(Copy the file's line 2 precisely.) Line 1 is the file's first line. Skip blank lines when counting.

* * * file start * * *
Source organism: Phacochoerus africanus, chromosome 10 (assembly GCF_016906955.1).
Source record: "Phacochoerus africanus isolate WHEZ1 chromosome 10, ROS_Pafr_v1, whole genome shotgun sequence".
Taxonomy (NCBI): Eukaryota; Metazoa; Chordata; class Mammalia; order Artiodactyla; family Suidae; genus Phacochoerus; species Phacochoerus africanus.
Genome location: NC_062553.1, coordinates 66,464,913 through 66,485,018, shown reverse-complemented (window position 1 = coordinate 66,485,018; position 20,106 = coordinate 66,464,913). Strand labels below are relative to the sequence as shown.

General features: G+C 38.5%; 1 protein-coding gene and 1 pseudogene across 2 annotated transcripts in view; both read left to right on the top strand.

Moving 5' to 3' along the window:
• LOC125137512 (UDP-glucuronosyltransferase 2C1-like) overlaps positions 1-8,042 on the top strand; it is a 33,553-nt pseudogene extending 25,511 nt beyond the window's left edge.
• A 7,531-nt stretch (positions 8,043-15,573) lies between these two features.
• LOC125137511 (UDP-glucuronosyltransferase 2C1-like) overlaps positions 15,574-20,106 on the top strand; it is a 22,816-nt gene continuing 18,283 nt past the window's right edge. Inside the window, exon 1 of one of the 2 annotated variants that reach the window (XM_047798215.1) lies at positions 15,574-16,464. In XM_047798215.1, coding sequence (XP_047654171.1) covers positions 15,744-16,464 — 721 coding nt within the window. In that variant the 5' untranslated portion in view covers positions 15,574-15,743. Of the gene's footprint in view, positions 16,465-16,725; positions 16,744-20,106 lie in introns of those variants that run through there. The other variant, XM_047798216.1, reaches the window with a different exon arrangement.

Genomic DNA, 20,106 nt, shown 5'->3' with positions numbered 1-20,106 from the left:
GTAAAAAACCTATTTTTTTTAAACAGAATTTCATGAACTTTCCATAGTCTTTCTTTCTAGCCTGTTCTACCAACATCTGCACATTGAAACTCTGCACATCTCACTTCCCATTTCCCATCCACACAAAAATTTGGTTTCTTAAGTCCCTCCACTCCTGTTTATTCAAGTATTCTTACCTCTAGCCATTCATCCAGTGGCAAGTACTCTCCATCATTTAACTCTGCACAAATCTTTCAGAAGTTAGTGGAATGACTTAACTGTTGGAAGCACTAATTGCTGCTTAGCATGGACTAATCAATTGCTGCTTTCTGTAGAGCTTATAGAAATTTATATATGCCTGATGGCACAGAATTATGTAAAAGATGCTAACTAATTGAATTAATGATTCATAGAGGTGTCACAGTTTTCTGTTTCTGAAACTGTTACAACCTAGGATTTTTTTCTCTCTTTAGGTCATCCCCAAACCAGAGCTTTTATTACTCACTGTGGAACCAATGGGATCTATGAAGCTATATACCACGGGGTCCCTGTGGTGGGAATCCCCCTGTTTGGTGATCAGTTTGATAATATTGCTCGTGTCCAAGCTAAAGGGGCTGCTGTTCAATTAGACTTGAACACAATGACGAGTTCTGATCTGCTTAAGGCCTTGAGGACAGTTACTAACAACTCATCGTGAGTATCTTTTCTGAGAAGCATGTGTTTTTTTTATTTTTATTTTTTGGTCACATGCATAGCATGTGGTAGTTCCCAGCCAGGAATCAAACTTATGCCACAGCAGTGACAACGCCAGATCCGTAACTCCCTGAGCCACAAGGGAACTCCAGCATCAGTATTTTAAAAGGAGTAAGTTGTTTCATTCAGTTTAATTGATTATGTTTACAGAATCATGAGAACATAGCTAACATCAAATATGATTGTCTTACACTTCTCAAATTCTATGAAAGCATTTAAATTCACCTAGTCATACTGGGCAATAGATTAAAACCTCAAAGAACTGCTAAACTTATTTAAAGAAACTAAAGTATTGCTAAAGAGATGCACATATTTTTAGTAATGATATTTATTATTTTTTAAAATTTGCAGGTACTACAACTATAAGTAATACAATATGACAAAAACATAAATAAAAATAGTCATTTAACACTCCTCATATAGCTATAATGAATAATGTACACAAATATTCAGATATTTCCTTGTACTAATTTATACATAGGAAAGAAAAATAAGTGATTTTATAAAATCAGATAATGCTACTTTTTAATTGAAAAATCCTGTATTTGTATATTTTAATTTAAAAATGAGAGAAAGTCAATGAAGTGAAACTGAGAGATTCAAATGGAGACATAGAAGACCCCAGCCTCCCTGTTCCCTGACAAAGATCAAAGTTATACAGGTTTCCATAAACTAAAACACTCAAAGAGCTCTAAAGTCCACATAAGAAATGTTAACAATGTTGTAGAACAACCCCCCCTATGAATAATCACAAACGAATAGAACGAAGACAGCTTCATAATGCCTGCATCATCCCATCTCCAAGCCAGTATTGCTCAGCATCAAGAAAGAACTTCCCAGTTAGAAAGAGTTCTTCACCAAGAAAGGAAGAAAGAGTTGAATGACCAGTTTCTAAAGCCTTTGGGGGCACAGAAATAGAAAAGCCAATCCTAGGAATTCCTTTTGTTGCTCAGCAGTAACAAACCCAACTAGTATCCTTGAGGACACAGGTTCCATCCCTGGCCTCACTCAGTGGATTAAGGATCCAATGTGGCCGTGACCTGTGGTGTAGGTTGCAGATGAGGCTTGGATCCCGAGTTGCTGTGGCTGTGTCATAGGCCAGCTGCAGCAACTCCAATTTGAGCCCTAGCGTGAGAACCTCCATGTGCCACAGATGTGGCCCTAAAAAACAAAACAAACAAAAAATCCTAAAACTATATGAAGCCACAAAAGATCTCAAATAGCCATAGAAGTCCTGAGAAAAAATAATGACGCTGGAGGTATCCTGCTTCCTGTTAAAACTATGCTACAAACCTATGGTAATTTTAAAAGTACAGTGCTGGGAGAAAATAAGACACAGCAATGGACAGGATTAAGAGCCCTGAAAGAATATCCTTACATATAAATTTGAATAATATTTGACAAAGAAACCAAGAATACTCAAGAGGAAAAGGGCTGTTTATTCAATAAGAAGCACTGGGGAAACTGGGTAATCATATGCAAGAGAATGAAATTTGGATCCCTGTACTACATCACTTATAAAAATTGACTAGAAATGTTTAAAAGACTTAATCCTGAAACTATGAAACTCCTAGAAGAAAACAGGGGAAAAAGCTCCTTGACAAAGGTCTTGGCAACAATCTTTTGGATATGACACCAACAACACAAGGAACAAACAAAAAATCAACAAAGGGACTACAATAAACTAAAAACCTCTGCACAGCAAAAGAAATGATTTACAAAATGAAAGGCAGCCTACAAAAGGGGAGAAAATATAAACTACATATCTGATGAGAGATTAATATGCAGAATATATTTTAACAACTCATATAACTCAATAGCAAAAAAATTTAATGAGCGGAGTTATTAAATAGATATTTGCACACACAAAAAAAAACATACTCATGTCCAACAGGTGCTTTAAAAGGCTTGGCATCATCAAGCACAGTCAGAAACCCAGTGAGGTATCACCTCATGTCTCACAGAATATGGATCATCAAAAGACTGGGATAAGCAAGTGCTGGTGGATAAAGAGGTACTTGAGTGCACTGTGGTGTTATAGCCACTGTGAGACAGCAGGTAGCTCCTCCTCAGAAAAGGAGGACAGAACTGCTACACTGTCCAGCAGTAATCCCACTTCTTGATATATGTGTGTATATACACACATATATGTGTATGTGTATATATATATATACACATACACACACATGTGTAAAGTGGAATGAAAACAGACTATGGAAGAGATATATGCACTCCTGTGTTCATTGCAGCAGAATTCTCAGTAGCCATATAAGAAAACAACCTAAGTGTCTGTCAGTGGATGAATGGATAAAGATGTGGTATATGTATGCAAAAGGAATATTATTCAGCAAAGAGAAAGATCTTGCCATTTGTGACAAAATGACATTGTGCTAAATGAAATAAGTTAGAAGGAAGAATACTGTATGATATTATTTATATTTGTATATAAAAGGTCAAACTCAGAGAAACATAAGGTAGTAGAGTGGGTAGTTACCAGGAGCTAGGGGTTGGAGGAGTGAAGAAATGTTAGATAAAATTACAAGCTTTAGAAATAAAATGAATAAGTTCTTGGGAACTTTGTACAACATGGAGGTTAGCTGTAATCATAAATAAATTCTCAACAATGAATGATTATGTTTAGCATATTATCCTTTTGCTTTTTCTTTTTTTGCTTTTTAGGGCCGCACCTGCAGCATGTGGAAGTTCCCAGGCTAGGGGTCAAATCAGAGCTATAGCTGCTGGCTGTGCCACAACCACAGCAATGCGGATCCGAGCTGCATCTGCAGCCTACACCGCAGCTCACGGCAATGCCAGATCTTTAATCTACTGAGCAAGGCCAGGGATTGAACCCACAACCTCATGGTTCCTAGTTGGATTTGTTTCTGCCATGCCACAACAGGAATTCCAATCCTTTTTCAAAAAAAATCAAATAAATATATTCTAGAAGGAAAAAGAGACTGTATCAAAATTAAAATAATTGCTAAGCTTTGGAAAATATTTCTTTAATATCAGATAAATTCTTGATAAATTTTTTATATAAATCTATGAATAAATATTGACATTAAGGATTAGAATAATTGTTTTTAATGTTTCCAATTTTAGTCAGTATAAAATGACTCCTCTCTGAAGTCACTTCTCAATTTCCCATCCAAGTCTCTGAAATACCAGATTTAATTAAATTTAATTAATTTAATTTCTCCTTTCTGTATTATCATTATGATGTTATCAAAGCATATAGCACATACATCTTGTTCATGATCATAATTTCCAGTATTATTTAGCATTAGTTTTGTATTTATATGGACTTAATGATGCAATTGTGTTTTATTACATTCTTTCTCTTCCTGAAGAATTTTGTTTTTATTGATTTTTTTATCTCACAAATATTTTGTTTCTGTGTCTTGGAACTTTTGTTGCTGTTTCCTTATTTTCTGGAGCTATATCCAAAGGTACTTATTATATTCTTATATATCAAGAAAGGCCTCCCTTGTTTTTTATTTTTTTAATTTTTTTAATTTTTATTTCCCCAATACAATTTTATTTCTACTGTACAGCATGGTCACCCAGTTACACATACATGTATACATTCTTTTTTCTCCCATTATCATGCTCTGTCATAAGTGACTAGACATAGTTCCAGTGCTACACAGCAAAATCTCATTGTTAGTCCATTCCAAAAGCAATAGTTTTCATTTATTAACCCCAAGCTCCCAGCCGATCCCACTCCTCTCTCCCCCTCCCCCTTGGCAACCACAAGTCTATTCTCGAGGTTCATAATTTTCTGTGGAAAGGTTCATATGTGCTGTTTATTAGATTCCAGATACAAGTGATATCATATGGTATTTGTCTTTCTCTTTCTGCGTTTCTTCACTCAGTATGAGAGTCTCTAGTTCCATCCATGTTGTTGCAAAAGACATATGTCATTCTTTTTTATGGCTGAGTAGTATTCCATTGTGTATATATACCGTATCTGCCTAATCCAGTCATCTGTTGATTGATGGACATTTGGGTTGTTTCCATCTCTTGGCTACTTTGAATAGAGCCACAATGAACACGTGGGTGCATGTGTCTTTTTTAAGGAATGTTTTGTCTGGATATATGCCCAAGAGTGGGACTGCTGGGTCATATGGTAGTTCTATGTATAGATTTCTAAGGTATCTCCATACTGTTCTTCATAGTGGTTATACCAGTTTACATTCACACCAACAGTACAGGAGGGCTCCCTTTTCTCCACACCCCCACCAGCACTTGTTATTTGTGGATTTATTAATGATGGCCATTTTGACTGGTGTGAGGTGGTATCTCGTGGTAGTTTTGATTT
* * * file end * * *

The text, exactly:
Source record: "Phacochoerus africanus isolate WHEZ1 chromosome 10, ROS_Pafr_v1, whole genome shotgun sequence".